Tax burden on Irish households among lowest in EU
Eurostat data shows over 20% of gross disposable income absorbed by taxes in 2015
The data does not account for the varying level of services provided by the State in different countries in areas such as health and childcare. Photograph: iStock
Irish households have one of the lowest burdens from income and indirect taxes in the EU, according to new data from Eurostat, the EU statistical agency.
The figures show that the tax burden is the third lowest of 28 EU countries when measured as part of a new experimental series drawing on a range of data sources.
Eurostat estimates that 20.3 per cent of the gross disposable income of Irish households went to pay taxes on income – so-called direct taxes – and indirect taxes such as VAT and excise duties in 2015. While there was no EU average calculated, only the Czech Republic and Cyprus were estimated to have lower rates, while in many of the big countries – Spain, the UK and France, these taxes took about 27 per cent of income. In Scandinavia taxes are typically higher and the data estimates a 30.8 per cent tax take in Finland and 36 per cent in Sweden.
The data relates to 2015 and to calculate it Eurostat used separate Central Statistics Office figures on household income and spending patterns and similar surveys across the European Union. While previous figures show that the tax burden here as a percentage of gross domestic product (GDP) was low by international standards, the distortion of Irish GDP by the activities of multinationals has meant this is a poor indicator.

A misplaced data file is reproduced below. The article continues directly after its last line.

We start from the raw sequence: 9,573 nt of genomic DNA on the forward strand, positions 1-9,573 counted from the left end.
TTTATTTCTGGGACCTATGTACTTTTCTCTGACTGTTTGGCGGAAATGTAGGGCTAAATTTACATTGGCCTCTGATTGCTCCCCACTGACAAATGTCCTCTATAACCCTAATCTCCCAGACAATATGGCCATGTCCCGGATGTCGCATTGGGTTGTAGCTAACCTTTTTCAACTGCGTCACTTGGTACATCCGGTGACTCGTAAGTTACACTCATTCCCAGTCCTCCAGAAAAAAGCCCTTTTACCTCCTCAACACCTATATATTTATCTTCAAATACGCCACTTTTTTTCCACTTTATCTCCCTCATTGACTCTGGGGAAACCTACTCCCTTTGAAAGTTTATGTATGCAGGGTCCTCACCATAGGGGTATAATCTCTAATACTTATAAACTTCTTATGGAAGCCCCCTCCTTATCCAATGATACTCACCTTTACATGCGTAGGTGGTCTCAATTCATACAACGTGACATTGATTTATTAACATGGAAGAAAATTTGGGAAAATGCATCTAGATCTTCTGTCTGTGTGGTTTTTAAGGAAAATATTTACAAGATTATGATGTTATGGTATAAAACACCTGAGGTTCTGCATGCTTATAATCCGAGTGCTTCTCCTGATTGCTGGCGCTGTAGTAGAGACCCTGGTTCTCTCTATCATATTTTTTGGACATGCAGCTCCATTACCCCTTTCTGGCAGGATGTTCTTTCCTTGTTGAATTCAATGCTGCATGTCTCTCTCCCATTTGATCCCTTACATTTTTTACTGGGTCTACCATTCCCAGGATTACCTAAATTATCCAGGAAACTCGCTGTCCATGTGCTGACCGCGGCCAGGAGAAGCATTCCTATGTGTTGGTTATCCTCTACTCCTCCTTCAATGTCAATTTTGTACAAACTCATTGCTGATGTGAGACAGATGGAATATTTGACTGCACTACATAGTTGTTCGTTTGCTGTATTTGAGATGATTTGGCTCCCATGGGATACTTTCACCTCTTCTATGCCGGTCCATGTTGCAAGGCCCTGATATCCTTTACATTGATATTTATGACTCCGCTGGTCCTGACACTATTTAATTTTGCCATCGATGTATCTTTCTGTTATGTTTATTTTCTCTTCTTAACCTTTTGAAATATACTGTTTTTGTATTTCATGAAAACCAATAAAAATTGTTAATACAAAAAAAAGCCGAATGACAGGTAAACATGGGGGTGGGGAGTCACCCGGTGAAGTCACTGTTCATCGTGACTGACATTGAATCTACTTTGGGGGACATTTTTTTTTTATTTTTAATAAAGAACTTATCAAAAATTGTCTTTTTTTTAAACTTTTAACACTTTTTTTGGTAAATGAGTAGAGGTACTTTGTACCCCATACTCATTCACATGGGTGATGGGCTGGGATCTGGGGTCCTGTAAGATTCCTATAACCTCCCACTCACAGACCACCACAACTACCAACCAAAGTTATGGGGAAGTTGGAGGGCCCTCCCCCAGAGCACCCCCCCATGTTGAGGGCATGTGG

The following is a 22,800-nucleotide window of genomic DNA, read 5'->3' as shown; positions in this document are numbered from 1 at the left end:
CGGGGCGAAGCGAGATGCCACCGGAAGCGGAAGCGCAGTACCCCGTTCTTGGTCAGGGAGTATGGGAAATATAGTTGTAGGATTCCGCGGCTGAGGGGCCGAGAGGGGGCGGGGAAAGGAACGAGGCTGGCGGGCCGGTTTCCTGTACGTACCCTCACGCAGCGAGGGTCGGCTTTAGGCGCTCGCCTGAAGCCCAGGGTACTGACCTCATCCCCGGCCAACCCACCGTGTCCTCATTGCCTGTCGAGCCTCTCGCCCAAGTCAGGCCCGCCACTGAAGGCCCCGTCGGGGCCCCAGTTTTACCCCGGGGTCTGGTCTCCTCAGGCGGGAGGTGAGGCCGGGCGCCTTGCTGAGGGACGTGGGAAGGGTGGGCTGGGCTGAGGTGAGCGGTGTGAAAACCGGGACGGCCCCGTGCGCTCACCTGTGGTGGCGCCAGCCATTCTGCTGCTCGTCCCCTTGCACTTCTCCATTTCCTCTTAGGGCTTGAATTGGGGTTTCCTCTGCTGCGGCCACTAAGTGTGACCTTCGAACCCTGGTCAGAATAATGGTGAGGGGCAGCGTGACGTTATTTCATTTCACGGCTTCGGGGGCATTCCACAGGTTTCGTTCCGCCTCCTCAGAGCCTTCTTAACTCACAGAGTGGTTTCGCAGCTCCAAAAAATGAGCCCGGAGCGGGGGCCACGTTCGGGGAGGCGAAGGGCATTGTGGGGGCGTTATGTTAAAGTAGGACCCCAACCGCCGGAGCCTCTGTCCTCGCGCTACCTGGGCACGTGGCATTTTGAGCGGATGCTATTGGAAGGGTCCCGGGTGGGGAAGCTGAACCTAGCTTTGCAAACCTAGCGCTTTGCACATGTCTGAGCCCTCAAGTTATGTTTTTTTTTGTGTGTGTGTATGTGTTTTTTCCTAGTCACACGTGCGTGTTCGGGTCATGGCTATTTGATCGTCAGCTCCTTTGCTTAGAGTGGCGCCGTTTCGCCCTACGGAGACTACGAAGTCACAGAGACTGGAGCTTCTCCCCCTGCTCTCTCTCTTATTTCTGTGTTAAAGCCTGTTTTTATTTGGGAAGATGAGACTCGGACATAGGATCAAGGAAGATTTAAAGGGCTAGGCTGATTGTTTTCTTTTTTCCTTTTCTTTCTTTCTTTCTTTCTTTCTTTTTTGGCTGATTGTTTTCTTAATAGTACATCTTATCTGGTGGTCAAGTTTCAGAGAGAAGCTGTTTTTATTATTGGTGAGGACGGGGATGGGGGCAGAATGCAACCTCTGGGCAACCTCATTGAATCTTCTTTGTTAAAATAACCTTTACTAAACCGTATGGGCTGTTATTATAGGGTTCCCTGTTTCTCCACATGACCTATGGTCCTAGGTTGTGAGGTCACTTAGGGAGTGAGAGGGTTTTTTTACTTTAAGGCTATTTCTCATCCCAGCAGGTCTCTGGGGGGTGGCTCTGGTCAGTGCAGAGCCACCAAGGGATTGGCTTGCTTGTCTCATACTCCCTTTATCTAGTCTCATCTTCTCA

The new data, by looking at income and indirect taxes as a percentage of disposable income, eliminates this problem. However it does not account for the varying level of services provided by the State in different countries in areas such as health and childcare, which can also be significant. Households also face other taxes in areas such as property and local charges.
The Eurostat figures show that the burden of income and indirect taxes is particularly low here on lower earners. This is in line with separate Organisation of Economic Co-operation and Development data in relation to income tax – and largely relates to the earnings levels at which people enter the income tax net in the Republic. For the bottom 20 per cent of earners, Eurostat calculates that the tax burden in Ireland is 12.1 per cent, compared to 22 per cent in France, 24 per cent in the UK and 37 per cent in Sweden.
For middle earners the tax take here is also generally lower, but for the top 20 per cent the take from disposable income at 33.4 per cent is closer to many other countries. For example the take from the richest 20 per cent in the UK is 33.5 per cent, in France it is 30.3 per cent and in Germany 38.3 per cent.